MOS 2275 Biz Law Chapter 5 Notes.docx.docx

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Department
Management and Organizational Studies
Course
Management and Organizational Studies 2275A/B
Professor
Cristin Keller
Semester
Winter

Description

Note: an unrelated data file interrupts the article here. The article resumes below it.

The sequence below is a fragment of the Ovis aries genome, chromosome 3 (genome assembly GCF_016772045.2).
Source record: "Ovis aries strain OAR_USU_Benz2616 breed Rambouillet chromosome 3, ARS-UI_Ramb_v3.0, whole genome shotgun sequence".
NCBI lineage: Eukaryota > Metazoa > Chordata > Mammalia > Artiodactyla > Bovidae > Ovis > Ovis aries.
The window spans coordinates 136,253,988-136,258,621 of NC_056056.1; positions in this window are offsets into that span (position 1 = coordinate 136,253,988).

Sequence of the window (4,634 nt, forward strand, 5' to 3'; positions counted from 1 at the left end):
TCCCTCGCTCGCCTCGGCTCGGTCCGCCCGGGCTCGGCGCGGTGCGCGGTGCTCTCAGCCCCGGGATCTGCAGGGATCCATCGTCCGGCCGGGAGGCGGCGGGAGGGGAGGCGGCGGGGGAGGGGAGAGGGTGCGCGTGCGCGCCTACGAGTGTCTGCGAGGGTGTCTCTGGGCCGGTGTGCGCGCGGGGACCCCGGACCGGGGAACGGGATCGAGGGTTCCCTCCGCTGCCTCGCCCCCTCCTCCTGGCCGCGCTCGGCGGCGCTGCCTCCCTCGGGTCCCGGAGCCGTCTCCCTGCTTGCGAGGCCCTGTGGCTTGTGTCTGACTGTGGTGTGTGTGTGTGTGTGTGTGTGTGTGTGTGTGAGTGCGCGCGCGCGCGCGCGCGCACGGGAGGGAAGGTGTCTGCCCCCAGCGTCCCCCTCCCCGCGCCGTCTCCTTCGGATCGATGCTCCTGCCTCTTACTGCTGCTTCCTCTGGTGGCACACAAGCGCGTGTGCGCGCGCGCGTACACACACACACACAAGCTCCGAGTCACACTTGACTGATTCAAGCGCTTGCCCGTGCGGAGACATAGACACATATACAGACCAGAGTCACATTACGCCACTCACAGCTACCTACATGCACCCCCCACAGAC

Chapter 5 Negligence, Professional Liability and Insurance (another type of tort) (and a little bit of chapter 4) 1/30/2013 6:38:00 PM  60 questions How are you going to solve intentional torts?  prove the elements of the tort  if you’re the plaintiff  then it is up to the defendant to either disprove the elements AND/OR defend his case What’s the standard of proof for a tort case?  balance of probabilities  it is a CIVIL CASE  it is up to the PLAINTIFF AND DEFENDANT. What are the elements of defamation (one example of intentional tort)  False statement of a factual statement  publicly broadcast  is it a false statement of factual nature? Has it been publicly broadcasted?  defenses against defamation: qualified privilege, absolute privilege, it’s true, it’s a matter of opinion. What are the elements of battery?  Is there in fact actual contact Chapter 5  Every negligence case is proven the same way  this is a different type of tort  this is still a civil case Dona Hue Stevenson’s case  Two female friends go to the club. One of the women got a divorce, lost her job and had a bad day. So the friend goes and buys the ginger beer in an opaque (dark) glass.  What legal transaction just took place?  we have a contract  really important piece of the story  both sides have to give something in order to have a contract  so the friend has a legal contract  so the friend hands the ginger beer to the friend (who is having a bad day) what legal transaction just took place?  a gift  a gift is something you get without giving back anything  does this woman (who is having a bad day) have a legal contract with anyone?  NO  This woman drinks a beer that has a decomposing snail at the bottom of the glass  This lawyer convinces this woman to sue because she has been injured  the woman is reluctant  the lawyer says this is the perfect case, please let me do it.  sues the bar and the manufacturer  does not sue the friend.   she wouldn’t be able to sue the friend because you can’t sue someone for giving you a gift  this has been one of the biggest cases in the century  there are times in our lives, even if we don’t have a contract with somebody, they might still owe a DUTY TO BE CAREFUL  and this was revolutionary, because up to this point you would never get damages (you would never get money) if you didn’t have a contract  we all owe someone a duty to care because we are all in this life together.  we should take in this amount of care  this idea is revolutionary.  there is a certain standard of care that we have to meet  and if someone is injured and there has been some kind of loss, then the court will recognize this and grant damages.  if it wasn’t for dona hue Stevenson then we wouldn’t have any of these cases  this idea turned the legal profession main concepts:  the women who got injured DID NOT have a contract with anybody.  if the woman who bought the drink and HAS A contract with the bar and sued the bar then what would she sue for?  breach of contract. *****exam might have a case VERY SIMILAR to dona hue Stevenson’s. Negligence  inadvertent, careless conduct causes injury to another  we don’t care if it was unintentional  every negligence case is proven the same way Essential Elements (Negligence) 1. Did the defendant owe you a duty of care  was there a duty of care?  if the answer of duty to care is NO then you don’t have a case  YOU HAVE TO PROVE A DUTY TO CARE.  duty to care 2. Did the defendant breach of the standard of care?  what does this obligation look like in terms of action  1. Says is there a duty of care. 2. Says what were the actions to the duty to care? Did they fall short? If the answer to 2. Is no then you don’t have a case.  **you have to answer yes to all of these questions. 3. Causation  it was the DIRECT CAUSATION.  if this is no then you don’t have a case. 4. Were there in fact damages?  damages  there has to be a loss. In the world of negligence, there HAS TO BE A loss.  ***there is going to be a question in the exam. An extremely long case and it’s going to say there is no damages  then the answer is that there is no case!!!!! Is a Duty Owed?  Are the two of people in the same story? Are they driving on the same road at the same time of night? Are their paths somehow going to intersect? Are these two people somehow in the same story?  when will a duty not be owed?  if you’re driving on one of the road and the other person is at the other side then the duty is not owed because we are not in the same story.  Anns case (no need to know the details but need to use this term***)  let’s not go crazy over this duty of care.  LIMIT THE DUTY   case summary  ****privity of contract  the fact that you’re not in a contract with someone  does not defeat negligence  which means that just because you don’t have a contract does NOT mean that you CANNOT sue for negligence. Duty to Exercise Care Must Exist  Misfeasance  should have done something  Misfeasance  you don’t have a legal obligation to do something most of the time but if you do DO something then YOU CAN’T BE NEGLIGENT.  ex: on the ground, a person is bleeding and I choose to stop and help you then I can’t make it worse.  Nonfeasance   You have no legal obligation to help. So if you don’t help that is NONFEASANCE Breach of Standard of Care  If I owe you a duty of care what does this duty of care look in term of actions  ex: I’m in a car, driving late at night and we are on the same path. Is it going to be hard to prove that you have a duty to care?  no because we are on the same road. You are in the same story.  no limit to this duty because this you have a duty to drive safely around other people.  you have to drive slow and be aware of your surroundings, have snow tired. Don’t be drunk, have windshields.  Reasonable Person Test  A reasonable person is someone who is better than average but not perfect. Someone who is prudent and aware. Create this reasonable person and base the cases on this Liability for Children  what is the standard of care for kids? What would have a reasonable child would have done in that case?  you take people as you find them  if the person you are suing has a limited mental capacity then what would a person with a limited mental capacity would have done?  are the parents ever liable for their children's torts?  sometimes because if you can prove that the parents were responsible for their children’s torts  parents have money. Causation and Damages  make a list of their actions  did the person fall below the standard? Now we have to say, were there causation in actions?  not happening at the same time.  IT HAS TO BE A CAUSE.  THERE BETTER BE DAMAGES. IF THERE ARE NO DAMAGES THEN THERE IS NO CASE.  “But for” Te